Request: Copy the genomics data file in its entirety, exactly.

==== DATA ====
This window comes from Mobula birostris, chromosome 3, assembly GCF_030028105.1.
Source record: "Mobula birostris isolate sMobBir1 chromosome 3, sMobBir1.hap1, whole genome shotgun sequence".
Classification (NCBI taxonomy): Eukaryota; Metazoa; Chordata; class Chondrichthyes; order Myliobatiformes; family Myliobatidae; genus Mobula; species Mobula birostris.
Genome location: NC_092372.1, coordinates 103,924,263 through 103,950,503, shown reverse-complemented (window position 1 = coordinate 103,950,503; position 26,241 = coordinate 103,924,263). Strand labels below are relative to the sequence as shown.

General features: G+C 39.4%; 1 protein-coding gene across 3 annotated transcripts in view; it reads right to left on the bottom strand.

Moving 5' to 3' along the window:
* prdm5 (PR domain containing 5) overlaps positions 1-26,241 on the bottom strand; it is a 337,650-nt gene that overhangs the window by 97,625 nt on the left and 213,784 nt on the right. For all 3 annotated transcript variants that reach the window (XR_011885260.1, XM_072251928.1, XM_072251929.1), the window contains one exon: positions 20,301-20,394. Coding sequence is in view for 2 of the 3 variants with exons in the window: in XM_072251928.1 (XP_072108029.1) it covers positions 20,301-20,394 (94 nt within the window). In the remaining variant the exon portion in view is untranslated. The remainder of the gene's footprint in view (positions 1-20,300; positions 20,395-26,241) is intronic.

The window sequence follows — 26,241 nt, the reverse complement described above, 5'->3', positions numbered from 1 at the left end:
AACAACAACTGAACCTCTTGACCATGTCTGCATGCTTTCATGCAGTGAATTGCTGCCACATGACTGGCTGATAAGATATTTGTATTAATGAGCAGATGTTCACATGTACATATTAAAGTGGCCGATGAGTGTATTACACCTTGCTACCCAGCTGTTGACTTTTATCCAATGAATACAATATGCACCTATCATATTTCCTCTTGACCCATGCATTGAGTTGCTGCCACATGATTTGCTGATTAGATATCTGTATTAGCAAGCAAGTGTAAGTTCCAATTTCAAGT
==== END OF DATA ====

This window comes from Mobula birostris, chromosome 3, assembly GCF_030028105.1.
Source record: "Mobula birostris isolate sMobBir1 chromosome 3, sMobBir1.hap1, whole genome shotgun sequence".
Classification (NCBI taxonomy): Eukaryota; Metazoa; Chordata; class Chondrichthyes; order Myliobatiformes; family Myliobatidae; genus Mobula; species Mobula birostris.
Genome location: NC_092372.1, coordinates 103,924,263 through 103,950,503, shown reverse-complemented (window position 1 = coordinate 103,950,503; position 26,241 = coordinate 103,924,263). Strand labels below are relative to the sequence as shown.

General features: G+C 39.4%; 1 protein-coding gene across 3 annotated transcripts in view; it reads right to left on the bottom strand.

Moving 5' to 3' along the window:
* prdm5 (PR domain containing 5) overlaps positions 1-26,241 on the bottom strand; it is a 337,650-nt gene that overhangs the window by 97,625 nt on the left and 213,784 nt on the right. For all 3 annotated transcript variants that reach the window (XR_011885260.1, XM_072251928.1, XM_072251929.1), the window contains one exon: positions 20,301-20,394. Coding sequence is in view for 2 of the 3 variants with exons in the window: in XM_072251928.1 (XP_072108029.1) it covers positions 20,301-20,394 (94 nt within the window). In the remaining variant the exon portion in view is untranslated. The remainder of the gene's footprint in view (positions 1-20,300; positions 20,395-26,241) is intronic.

The window sequence follows — 26,241 nt, the reverse complement described above, 5'->3', positions numbered from 1 at the left end:
AACAACAACTGAACCTCTTGACCATGTCTGCATGCTTTCATGCAGTGAATTGCTGCCACATGACTGGCTGATAAGATATTTGTATTAATGAGCAGATGTTCACATGTACATATTAAAGTGGCCGATGAGTGTATTACACCTTGCTACCCAGCTGTTGACTTTTATCCAATGAATACAATATGCACCTATCATATTTCCTCTTGACCCATGCATTGAGTTGCTGCCACATGATTTGCTGATTAGATATCTGTATTAGCAAGCAAGTGTAAGTTCCAATTTCAAGT